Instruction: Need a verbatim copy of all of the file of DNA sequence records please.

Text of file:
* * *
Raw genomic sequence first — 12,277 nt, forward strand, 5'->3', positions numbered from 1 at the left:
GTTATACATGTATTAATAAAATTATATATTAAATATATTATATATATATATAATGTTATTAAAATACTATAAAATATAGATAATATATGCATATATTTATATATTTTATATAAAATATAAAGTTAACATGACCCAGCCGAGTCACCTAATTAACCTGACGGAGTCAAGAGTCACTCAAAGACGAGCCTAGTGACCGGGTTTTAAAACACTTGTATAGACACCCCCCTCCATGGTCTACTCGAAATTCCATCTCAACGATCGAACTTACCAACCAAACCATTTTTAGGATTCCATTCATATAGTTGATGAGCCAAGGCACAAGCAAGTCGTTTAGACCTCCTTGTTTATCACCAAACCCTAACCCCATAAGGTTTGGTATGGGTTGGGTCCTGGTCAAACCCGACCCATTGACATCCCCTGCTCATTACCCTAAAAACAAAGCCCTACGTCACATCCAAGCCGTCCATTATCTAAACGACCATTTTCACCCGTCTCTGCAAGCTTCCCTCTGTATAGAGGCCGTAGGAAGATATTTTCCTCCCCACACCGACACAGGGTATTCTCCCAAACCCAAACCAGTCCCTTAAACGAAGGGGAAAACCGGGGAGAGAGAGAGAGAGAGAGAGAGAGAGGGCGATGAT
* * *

Raw genomic sequence first — 12,277 nt, forward strand, 5'->3', positions numbered from 1 at the left:
GTTATACATGTATTAATAAAATTATATATTAAATATATTATATATATATATAATGTTATTAAAATACTATAAAATATAGATAATATATGCATATATTTATATATTTTATATAAAATATAAAGTTAACATGACCCAGCCGAGTCACCTAATTAACCTGACGGAGTCAAGAGTCACTCAAAGACGAGCCTAGTGACCGGGTTTTAAAACACTTGTATAGACACCCCCCTCCATGGTCTACTCGAAATTCCATCTCAACGATCGAACTTACCAACCAAACCATTTTTAGGATTCCATTCATATAGTTGATGAGCCAAGGCACAAGCAAGTCGTTTAGACCTCCTTGTTTATCACCAAACCCTAACCCCATAAGGTTTGGTATGGGTTGGGTCCTGGTCAAACCCGACCCATTGACATCCCCTGCTCATTACCCTAAAAACAAAGCCCTACGTCACATCCAAGCCGTCCATTATCTAAACGACCATTTTCACCCGTCTCTGCAAGCTTCCCTCTGTATAGAGGCCGTAGGAAGATATTTTCCTCCCCACACCGACACAGGGTATTCTCCCAAACCCAAACCAGTCCCTTAAACGAAGGGGAAAACCGGGGAGAGAGAGAGAGAGAGAGAGAGAGAGGGCGATGAT